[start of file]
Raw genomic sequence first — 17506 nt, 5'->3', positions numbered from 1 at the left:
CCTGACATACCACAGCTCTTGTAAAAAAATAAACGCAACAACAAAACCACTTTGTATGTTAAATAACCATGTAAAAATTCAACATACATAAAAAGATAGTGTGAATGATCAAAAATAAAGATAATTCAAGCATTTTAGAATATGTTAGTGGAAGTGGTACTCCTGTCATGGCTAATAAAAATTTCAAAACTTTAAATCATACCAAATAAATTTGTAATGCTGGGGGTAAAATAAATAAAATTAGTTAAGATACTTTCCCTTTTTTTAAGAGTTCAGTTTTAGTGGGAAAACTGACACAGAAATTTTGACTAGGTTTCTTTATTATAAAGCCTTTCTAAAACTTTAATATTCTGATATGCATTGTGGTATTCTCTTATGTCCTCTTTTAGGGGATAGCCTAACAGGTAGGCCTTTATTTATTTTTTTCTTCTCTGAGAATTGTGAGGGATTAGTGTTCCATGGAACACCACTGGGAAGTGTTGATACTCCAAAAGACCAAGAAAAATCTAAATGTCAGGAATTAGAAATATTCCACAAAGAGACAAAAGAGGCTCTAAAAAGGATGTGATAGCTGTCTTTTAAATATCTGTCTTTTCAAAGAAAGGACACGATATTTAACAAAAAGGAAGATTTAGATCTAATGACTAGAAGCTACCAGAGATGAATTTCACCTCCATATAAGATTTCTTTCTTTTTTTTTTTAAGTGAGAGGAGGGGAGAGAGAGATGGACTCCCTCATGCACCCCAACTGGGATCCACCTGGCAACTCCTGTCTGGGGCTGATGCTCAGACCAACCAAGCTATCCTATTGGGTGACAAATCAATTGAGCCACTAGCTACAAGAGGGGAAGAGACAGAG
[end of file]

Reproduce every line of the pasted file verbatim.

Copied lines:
Raw genomic sequence first — 17506 nt, 5'->3', positions numbered from 1 at the left:
CCTGACATACCACAGCTCTTGTAAAAAAATAAACGCAACAACAAAACCACTTTGTATGTTAAATAACCATGTAAAAATTCAACATACATAAAAAGATAGTGTGAATGATCAAAAATAAAGATAATTCAAGCATTTTAGAATATGTTAGTGGAAGTGGTACTCCTGTCATGGCTAATAAAAATTTCAAAACTTTAAATCATACCAAATAAATTTGTAATGCTGGGGGTAAAATAAATAAAATTAGTTAAGATACTTTCCCTTTTTTTAAGAGTTCAGTTTTAGTGGGAAAACTGACACAGAAATTTTGACTAGGTTTCTTTATTATAAAGCCTTTCTAAAACTTTAATATTCTGATATGCATTGTGGTATTCTCTTATGTCCTCTTTTAGGGGATAGCCTAACAGGTAGGCCTTTATTTATTTTTTTCTTCTCTGAGAATTGTGAGGGATTAGTGTTCCATGGAACACCACTGGGAAGTGTTGATACTCCAAAAGACCAAGAAAAATCTAAATGTCAGGAATTAGAAATATTCCACAAAGAGACAAAAGAGGCTCTAAAAAGGATGTGATAGCTGTCTTTTAAATATCTGTCTTTTCAAAGAAAGGACACGATATTTAACAAAAAGGAAGATTTAGATCTAATGACTAGAAGCTACCAGAGATGAATTTCACCTCCATATAAGATTTCTTTCTTTTTTTTTTTAAGTGAGAGGAGGGGAGAGAGAGATGGACTCCCTCATGCACCCCAACTGGGATCCACCTGGCAACTCCTGTCTGGGGCTGATGCTCAGACCAACCAAGCTATCCTATTGGGTGACAAATCAATTGAGCCACTAGCTACAAGAGGGGAAGAGACAGAG